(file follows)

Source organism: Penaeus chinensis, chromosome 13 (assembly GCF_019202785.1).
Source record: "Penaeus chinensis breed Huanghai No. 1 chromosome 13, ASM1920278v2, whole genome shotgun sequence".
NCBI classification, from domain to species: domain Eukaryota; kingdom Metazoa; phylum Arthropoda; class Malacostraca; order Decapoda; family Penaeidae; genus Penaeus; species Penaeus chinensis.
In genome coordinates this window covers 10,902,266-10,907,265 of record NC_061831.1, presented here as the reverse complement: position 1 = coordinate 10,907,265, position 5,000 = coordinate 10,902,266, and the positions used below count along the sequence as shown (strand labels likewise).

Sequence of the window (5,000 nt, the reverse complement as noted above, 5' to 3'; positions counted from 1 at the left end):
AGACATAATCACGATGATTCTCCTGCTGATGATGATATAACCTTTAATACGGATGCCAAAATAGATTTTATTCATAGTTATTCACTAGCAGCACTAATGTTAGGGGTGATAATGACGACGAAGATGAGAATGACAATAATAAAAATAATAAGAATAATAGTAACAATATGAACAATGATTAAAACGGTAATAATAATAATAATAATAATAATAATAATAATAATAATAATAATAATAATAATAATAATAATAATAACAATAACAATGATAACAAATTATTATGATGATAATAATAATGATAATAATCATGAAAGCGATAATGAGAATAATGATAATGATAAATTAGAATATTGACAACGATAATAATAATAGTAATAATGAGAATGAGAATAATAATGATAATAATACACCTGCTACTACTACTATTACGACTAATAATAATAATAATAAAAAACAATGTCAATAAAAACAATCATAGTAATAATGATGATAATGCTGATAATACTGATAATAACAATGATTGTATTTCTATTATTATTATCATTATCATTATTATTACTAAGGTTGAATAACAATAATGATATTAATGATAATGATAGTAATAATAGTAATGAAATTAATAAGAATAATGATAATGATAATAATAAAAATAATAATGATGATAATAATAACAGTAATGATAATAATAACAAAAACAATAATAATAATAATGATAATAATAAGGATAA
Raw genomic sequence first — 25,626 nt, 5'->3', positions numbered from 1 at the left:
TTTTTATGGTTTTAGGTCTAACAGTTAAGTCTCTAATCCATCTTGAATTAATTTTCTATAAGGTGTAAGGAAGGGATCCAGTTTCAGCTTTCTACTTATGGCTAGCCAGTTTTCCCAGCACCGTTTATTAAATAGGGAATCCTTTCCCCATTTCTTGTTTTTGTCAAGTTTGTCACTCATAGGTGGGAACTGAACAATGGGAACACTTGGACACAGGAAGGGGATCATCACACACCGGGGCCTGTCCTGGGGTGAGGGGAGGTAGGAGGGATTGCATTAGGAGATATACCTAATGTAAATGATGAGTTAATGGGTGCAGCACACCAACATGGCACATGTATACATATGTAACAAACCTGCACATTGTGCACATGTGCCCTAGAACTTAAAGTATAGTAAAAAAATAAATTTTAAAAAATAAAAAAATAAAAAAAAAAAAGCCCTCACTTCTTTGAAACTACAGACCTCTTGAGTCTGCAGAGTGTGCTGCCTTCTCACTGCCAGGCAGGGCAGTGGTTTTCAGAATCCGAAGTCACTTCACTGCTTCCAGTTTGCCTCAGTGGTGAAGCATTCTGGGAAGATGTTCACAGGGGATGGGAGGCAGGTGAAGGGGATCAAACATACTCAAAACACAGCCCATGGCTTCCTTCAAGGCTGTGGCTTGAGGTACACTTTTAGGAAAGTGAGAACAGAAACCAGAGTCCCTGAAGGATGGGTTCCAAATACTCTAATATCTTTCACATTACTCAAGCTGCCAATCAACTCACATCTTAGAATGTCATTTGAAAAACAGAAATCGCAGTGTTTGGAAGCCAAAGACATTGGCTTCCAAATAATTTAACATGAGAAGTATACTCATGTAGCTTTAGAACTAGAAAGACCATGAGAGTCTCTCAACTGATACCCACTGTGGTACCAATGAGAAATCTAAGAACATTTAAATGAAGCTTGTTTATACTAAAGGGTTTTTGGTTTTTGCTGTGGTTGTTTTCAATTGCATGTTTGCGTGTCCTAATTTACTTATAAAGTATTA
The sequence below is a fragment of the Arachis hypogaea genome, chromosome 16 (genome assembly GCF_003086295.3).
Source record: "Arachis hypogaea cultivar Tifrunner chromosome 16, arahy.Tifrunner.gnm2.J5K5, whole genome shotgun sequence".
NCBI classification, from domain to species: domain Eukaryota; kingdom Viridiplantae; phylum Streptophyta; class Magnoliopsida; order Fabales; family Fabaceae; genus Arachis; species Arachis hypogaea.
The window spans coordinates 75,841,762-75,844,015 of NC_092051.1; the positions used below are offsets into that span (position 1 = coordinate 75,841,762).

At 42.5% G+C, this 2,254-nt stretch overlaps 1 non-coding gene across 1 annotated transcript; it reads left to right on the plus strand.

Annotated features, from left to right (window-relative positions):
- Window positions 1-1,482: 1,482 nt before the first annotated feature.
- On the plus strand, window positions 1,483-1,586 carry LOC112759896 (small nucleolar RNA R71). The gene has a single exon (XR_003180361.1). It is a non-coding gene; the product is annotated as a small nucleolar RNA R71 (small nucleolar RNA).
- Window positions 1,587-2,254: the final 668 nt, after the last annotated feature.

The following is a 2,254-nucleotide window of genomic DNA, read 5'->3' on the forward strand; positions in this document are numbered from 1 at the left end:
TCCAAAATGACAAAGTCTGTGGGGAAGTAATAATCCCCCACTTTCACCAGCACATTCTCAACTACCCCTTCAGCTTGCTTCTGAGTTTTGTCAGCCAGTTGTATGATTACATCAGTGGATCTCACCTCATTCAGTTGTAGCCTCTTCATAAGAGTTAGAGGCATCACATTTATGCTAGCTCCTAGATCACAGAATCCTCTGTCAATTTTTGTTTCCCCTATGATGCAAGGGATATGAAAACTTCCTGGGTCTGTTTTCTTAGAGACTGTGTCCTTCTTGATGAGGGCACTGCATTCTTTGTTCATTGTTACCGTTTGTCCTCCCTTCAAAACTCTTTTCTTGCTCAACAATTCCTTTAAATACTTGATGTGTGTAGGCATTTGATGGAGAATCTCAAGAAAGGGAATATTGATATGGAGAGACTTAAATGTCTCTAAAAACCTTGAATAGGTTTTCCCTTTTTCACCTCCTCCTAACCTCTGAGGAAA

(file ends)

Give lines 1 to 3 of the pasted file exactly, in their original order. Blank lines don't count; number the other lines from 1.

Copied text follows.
Source organism: Penaeus chinensis, chromosome 13 (assembly GCF_019202785.1).
Source record: "Penaeus chinensis breed Huanghai No. 1 chromosome 13, ASM1920278v2, whole genome shotgun sequence".
NCBI classification, from domain to species: domain Eukaryota; kingdom Metazoa; phylum Arthropoda; class Malacostraca; order Decapoda; family Penaeidae; genus Penaeus; species Penaeus chinensis.